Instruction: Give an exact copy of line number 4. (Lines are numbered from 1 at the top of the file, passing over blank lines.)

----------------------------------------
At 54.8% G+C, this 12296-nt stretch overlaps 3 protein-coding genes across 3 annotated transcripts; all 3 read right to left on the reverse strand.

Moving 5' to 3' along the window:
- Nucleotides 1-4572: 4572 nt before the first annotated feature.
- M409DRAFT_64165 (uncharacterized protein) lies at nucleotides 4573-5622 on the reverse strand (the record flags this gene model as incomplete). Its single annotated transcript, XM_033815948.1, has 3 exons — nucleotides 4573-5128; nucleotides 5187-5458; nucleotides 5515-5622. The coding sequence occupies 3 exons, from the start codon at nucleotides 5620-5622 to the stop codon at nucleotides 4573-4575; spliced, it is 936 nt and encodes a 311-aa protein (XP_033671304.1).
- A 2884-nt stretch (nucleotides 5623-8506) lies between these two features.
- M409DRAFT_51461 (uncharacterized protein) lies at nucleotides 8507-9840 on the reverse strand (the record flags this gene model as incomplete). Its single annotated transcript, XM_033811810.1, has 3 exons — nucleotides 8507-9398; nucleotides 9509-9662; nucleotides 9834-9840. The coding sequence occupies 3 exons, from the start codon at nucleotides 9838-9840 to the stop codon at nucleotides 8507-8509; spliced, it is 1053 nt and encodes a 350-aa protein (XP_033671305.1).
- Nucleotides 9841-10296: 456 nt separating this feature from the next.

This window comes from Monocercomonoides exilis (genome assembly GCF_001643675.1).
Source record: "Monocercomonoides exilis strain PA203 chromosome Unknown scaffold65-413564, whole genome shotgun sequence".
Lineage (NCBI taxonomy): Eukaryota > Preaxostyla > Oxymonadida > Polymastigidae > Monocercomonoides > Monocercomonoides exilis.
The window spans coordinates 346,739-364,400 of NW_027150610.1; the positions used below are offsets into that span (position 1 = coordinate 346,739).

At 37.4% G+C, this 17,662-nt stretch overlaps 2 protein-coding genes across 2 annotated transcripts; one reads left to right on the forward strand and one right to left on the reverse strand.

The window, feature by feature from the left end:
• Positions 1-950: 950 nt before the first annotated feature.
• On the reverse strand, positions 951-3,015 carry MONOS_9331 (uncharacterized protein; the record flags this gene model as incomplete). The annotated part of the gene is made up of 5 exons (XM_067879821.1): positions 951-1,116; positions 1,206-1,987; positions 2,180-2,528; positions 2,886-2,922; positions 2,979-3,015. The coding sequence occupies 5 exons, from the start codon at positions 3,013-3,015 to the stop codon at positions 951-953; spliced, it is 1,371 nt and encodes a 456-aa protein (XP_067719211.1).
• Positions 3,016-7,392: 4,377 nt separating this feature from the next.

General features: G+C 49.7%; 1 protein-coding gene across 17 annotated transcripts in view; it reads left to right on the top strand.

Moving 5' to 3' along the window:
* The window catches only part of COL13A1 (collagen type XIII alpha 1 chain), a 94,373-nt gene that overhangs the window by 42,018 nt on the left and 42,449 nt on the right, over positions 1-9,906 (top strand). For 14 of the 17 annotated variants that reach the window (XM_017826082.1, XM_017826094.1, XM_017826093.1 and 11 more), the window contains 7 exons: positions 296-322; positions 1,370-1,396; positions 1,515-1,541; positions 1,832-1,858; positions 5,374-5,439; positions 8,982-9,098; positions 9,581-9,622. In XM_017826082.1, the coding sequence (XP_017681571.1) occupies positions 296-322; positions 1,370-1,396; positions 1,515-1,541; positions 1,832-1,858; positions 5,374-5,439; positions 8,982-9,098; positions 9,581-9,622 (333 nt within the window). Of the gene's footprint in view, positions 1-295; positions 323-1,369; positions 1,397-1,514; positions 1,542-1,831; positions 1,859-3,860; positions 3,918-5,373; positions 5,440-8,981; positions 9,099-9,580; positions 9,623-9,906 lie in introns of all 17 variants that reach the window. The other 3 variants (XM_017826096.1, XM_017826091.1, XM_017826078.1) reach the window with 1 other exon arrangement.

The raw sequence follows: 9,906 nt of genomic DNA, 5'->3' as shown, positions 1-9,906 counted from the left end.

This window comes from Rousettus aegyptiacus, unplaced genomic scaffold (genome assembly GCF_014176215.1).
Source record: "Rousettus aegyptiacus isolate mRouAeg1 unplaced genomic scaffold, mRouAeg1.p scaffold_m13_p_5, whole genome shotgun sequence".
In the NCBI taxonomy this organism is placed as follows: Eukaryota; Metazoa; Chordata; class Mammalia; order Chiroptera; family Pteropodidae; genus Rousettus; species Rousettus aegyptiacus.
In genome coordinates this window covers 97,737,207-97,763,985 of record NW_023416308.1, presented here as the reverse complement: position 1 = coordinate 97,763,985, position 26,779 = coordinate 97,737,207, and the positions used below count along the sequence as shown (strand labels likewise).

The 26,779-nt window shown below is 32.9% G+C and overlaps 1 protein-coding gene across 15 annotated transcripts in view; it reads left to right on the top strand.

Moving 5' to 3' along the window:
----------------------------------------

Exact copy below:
- M409DRAFT_64165 (uncharacterized protein) lies at nucleotides 4573-5622 on the reverse strand (the record flags this gene model as incomplete). Its single annotated transcript, XM_033815948.1, has 3 exons — nucleotides 4573-5128; nucleotides 5187-5458; nucleotides 5515-5622. The coding sequence occupies 3 exons, from the start codon at nucleotides 5620-5622 to the stop codon at nucleotides 4573-4575; spliced, it is 936 nt and encodes a 311-aa protein (XP_033671304.1).